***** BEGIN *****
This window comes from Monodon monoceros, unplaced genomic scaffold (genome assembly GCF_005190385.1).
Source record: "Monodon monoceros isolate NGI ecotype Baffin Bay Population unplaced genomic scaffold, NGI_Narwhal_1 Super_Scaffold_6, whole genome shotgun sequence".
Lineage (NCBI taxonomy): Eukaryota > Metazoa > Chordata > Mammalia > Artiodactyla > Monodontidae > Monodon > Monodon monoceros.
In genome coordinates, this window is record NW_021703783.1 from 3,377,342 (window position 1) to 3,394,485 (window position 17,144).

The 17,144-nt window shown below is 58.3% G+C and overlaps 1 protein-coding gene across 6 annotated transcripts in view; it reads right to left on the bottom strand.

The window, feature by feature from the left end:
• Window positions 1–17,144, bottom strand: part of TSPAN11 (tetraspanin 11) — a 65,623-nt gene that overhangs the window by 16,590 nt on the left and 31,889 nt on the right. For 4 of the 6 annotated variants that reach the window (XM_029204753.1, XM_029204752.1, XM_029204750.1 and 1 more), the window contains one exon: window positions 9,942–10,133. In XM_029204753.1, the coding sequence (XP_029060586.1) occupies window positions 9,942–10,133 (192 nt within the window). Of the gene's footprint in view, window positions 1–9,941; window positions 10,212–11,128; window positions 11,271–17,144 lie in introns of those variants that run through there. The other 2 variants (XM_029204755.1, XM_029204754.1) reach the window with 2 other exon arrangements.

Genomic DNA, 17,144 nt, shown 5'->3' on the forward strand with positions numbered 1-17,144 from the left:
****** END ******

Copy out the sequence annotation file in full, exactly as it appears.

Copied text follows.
This window comes from Monodon monoceros, unplaced genomic scaffold (genome assembly GCF_005190385.1).
Source record: "Monodon monoceros isolate NGI ecotype Baffin Bay Population unplaced genomic scaffold, NGI_Narwhal_1 Super_Scaffold_6, whole genome shotgun sequence".
Lineage (NCBI taxonomy): Eukaryota > Metazoa > Chordata > Mammalia > Artiodactyla > Monodontidae > Monodon > Monodon monoceros.
In genome coordinates, this window is record NW_021703783.1 from 3,377,342 (window position 1) to 3,394,485 (window position 17,144).

The 17,144-nt window shown below is 58.3% G+C and overlaps 1 protein-coding gene across 6 annotated transcripts in view; it reads right to left on the bottom strand.

The window, feature by feature from the left end:
• Window positions 1–17,144, bottom strand: part of TSPAN11 (tetraspanin 11) — a 65,623-nt gene that overhangs the window by 16,590 nt on the left and 31,889 nt on the right. For 4 of the 6 annotated variants that reach the window (XM_029204753.1, XM_029204752.1, XM_029204750.1 and 1 more), the window contains one exon: window positions 9,942–10,133. In XM_029204753.1, the coding sequence (XP_029060586.1) occupies window positions 9,942–10,133 (192 nt within the window). Of the gene's footprint in view, window positions 1–9,941; window positions 10,212–11,128; window positions 11,271–17,144 lie in introns of those variants that run through there. The other 2 variants (XM_029204755.1, XM_029204754.1) reach the window with 2 other exon arrangements.

Genomic DNA, 17,144 nt, shown 5'->3' on the forward strand with positions numbered 1-17,144 from the left: